Compressors may also be taken off line for maintenance, and the scoring algorithm needs to accommodate that. For example, say a particular compressor’s oil must be changed every 8000 hr of operation. The controller keeps track of operating run time and, as the compressor approaches 8000 hr, the run-time factor starts to affect that compressor’s overall score. This score determines when the compressor will run, ultimately keeping it out of the mix until preventive maintenance is performed.

This staging table shows the combination of compressors that would generate the flow listed on the diagonal line.

Compressor controls, such as those in the PL4000, can also enforce operating rules. For instance, efficient operation of a compressor network dictates that only one unit, the trim compressor, will be allowed to run at partial output. The rest should be run at full-flow output.

There may be other external control factors that should be worked into the mix. The control system should accept user-defined inputs. For example, by incorporating production forecasts or production rates, the control system can accommodate compressor maintenance during slack periods, or it can flag when the system will be called upon to operate near its performance limits. The ability to incorporate user-defined functions into the mix can also be used by plant engineers to test different control strategies.

Building intelligence into the compressor controls adds the ability to inform users of system status. Operators would like to know at a glance how the system is performing. For this, the PL4000’s operator screen displays the status of all of the compressors in the network and also allows viewing the operational status of any individual compressor. Because the displays also provide information on the operating efficiency of the system, being able to review real-time results makes it easier for plants to sustain cost-saving initiatives. The PL4000 can also export operational data to a plant’s distributed control system for remote viewing and analysis.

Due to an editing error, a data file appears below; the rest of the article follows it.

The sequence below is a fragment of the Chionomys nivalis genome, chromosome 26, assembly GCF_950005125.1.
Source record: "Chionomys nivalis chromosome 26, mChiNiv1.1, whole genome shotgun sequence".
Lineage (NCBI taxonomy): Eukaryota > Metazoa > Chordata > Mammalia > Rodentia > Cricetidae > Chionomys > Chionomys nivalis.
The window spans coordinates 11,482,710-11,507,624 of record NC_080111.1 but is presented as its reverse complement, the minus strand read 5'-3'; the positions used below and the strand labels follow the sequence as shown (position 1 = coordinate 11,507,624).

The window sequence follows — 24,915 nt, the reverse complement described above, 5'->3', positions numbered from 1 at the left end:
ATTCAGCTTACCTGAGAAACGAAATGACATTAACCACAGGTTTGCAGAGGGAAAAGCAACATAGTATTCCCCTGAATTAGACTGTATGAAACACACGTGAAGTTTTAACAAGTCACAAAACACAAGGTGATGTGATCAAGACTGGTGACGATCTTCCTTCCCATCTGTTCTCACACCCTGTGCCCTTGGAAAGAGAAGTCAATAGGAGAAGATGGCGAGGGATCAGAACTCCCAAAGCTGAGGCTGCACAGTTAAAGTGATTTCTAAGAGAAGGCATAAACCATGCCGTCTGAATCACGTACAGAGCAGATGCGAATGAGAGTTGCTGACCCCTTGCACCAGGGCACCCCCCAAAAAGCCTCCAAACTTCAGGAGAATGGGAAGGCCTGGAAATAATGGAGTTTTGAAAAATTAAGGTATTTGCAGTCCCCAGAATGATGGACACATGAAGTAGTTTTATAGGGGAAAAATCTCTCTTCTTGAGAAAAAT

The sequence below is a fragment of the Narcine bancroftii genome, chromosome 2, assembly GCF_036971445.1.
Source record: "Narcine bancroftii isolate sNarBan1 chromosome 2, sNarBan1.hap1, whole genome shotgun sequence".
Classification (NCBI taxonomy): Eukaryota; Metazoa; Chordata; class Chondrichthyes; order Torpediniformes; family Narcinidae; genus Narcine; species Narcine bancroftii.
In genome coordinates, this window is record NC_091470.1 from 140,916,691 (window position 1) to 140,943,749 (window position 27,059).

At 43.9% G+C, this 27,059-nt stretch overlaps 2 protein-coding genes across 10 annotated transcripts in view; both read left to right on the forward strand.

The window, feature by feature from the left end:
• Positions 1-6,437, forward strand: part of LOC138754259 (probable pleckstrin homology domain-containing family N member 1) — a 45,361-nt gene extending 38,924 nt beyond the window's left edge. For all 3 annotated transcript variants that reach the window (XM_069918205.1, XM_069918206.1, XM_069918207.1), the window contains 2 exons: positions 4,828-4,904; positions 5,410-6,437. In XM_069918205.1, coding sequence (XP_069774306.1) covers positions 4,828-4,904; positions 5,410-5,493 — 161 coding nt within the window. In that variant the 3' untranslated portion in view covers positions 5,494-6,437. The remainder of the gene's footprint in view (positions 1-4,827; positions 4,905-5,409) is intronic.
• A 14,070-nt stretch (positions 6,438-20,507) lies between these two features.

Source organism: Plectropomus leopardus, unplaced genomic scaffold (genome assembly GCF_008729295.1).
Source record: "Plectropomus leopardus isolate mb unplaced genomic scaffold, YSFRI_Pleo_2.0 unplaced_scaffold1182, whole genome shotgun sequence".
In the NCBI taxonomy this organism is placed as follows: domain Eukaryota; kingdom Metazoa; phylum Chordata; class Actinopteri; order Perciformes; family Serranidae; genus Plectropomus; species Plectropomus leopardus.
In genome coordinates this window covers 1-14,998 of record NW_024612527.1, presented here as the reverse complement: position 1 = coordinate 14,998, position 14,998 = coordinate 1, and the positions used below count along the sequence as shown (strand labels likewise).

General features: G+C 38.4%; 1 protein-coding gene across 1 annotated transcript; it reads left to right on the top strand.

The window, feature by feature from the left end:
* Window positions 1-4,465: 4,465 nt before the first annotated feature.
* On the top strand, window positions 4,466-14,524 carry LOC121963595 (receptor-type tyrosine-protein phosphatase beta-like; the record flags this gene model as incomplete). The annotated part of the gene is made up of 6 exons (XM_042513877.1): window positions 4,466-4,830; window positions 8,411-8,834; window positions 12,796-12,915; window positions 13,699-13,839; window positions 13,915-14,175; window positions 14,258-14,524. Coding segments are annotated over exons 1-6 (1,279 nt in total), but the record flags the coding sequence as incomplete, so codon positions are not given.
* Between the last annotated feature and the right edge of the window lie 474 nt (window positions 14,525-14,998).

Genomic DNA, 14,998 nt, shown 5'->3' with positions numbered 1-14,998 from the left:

Different plants can have vastly different requirements for compressed air, so a single strategy for compressor control won’t fit them all. In general, though, control strategies that consider usage factors in addition to predicted demand will save the most energy and hold down maintenance costs.

Michael “Dusty” Smith is COO of Pneu-Logic Corp. For more information, email or visit

Benefits of pre-emptive control

All types of compressed-air applications benefit from pre-emptive controls. For example, paper mills run continuous sheets of raw paper stock at high speed through their machinery. Compressed air is used extensively for instrument air, tensioner control, guides, and air cylinders along the entire length of a paper-making line.

If the paper breaks, operators use additional air wands and lances to deal with the initial break and also to re-thread the sheet through the paper machine. This process requires a significant amount of additional compressed air. To meet this surge in demand — while not over-supplying pressure for normal operation — the compressor controller should interface with the paper machine’s controller to allow feedback in the event of a paper break. When that happens, the compressed-air controller should quickly switch to a compressor configuration that will support the coming surge in air demand.

In another case, the bagging machine in a baking-soda plant may require a surge in air flow when the machine first comes on line. To support increased air requirements, the controller should activate a special compressor configuration that is established for that purpose, saving time in readying the machine for operation. After equipment is running and pressure has stabilized, the controller switches to a configuration designed for continuous production.

An automotive sheet metal plant has multiple work cells for producing different types of parts. The cells typically make parts in batches and are shut down between production runs. Plants can save energy if air flow to idle work cells can be shut off when they’re not in use. If this is handled by the controller, the human-error element of forgetting to turn off the supply at the end of a shift can be eliminated.

Various sections of a bottling plant may require different levels of air pressure: high pressure to blow-mold the bottles and lower pressure to operate bottle-filling equipment. The economical way to produce compressed air in this type of application is to organize the factory’s air-supply system into zones with a separate compressor bank for each zone and pressure. The controller should be able to control multiple flow-pressure zones. In addition, high-pressure air may be recuperated from blow-molding machines and used in low-pressure systems as an additional measure to reduce waste.